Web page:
We’re always hooked on those who have found their passion and are completely taken up in it. If they then manage to turn their passion into a career, they deserve our full respect. Susanna Risser, the founder of the successful Instagram channel @ladycascades, is one of those people. Seven years ago, she started photography – today, it is her job. And she manages it – all while being a mom to little twin boys – with flying colors. In today’s interview, we got to ask Susanna about her photography, her motherhood and the advantages of social media for her job. We hope you enjoy reading as much as we did!

Susanna, you’re an amazing photographer. Why don’t you tell us a little bit about your professional career? When and how did you start being interested in photography and how did it become your profession?

Thank you so much for the compliment! I appreciate it greatly! Photography sort of started for me about seven years ago when I picked up my old Sony camera that was collecting dust in my closet. I thought I needed another outlet for creativity outside of watercolors. I honestly couldn’t put the camera down once I picked it up. I was never happy with my art when I was a painter; always second-guessing my work, wondering if others would see what I saw or even liked it.
But with photography, it sort of was a no-brainer. I stopped second-guessing myself so much and it allowed a lot more freedom for me. Flash forward a few years and people automatically flocked to me to get their photos taken. I then left my full-time job as an Aesthetician and started the name Lady Cascades Photography. Now I’ve been shooting professionally for a little under five years. I absolutely love it and feel so blessed to have gone this far in my career.

On your website, you say that photography is a form of self-expression. What is important to you when taking pictures, what do you look for in an image and which message do you want your photographs to convey?

I tend to be a moody photographer as you can clearly see in my images. I used to suffer greatly with depression and my photos in a way were a reflection of what I was feeling inside. It’s funny when people read that because I’m actually quite outgoing and a very positive person. My moody, dark images are a way to reflect what I have gone through or what I came from. Images that move you, captivate you and that you can feel, is what I find most relatable. I want my audience to feel something when they see my images. I want them to know there is a story behind it, and it’s so much more than what they see, but what they feel.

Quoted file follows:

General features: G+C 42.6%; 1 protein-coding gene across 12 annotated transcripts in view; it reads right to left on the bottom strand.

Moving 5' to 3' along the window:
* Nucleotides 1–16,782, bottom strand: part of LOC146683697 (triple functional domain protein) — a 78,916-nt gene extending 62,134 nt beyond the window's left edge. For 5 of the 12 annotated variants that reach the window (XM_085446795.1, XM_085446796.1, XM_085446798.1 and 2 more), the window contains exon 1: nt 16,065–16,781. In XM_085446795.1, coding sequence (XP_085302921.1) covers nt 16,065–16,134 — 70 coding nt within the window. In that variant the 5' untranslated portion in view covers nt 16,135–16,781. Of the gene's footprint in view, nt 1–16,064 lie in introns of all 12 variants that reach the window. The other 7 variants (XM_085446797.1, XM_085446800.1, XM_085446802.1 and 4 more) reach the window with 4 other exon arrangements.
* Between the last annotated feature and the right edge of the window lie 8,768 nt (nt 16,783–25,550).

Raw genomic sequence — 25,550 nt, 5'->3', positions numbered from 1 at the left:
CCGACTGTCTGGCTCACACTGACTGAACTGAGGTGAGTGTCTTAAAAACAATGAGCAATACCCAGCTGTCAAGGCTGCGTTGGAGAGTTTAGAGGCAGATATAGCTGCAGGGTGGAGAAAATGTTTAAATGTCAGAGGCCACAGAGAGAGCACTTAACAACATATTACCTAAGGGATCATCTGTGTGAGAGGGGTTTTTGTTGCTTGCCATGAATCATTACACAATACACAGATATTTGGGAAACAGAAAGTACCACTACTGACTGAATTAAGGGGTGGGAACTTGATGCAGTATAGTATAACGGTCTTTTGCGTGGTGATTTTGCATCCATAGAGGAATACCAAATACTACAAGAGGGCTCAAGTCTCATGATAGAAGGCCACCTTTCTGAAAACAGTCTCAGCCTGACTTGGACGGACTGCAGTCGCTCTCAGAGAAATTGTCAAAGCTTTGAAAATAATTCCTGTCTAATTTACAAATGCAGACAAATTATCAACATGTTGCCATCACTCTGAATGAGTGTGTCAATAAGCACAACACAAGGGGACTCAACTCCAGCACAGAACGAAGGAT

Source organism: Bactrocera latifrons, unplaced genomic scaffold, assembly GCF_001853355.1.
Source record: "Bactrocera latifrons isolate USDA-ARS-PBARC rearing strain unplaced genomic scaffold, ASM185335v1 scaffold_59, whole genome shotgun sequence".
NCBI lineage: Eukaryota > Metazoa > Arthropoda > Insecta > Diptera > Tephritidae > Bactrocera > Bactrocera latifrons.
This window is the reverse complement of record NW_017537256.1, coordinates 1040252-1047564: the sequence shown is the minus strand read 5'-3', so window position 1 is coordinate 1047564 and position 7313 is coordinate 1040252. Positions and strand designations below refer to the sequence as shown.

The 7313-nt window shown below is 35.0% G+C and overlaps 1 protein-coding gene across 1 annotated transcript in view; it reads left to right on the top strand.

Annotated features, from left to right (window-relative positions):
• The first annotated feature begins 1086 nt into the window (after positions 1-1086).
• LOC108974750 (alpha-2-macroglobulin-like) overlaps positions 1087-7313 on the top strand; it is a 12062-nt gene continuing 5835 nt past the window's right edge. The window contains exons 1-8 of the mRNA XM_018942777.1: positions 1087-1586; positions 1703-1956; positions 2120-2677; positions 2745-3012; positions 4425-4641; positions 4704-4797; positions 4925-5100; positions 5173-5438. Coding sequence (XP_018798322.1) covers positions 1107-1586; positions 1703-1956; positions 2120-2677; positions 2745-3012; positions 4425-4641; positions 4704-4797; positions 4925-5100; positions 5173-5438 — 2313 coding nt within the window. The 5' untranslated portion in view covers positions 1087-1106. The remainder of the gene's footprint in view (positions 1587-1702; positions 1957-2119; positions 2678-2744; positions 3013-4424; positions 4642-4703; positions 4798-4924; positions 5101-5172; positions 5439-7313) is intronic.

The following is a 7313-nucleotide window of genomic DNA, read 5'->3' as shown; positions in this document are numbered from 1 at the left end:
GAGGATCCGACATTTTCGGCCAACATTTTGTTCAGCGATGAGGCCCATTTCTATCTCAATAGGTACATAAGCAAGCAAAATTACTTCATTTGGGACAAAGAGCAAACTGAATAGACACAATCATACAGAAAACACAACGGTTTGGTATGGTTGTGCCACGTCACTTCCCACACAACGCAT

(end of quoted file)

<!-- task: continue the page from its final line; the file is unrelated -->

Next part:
Together with Christine Farmer, you started the Abide Photo Retreat. Can you tell us what it is exactly, what people you’re trying to reach with it and what the goal of each retreat is?

Christine is super talented and we have such a wonderful connection. Together on one of our little road trips in Oregon, the discussion came up of orchestrating a workshop together. But the word workshop didn’t resonate with either of us. Workshop sounds like, well, work! Especially coming from two moms of multiple children with careers! It just sounded like it would be exhausting. But a retreat,… who doesn’t want to do a retreat!?

And it is exactly just that: because our aim is inspiration and the absorption of knowledge through rest, not work. There is a crucial need for rest we all hold as artists. We need to take time away from the demands of being a business owner. We need to take time away from the outside world. We need to take time to remember who we are and what drives us as creators.

The entire weekend is devoted to rekindling passion and inspiration. It’s our hope that these women will leave feeling awakened, encouraged and filled. Not to mention we have an incredible chef preparing our food! And it’s out in the middle of nowhere on a beautiful lake in a gorgeous newly-built cabin. We really look forward to it!

Has there been one specific photograph or photoshoot that you will always remember because you think it was exceptional? Do you have any dreams of what kind of picture you’d like to take or shooting you’d like to do?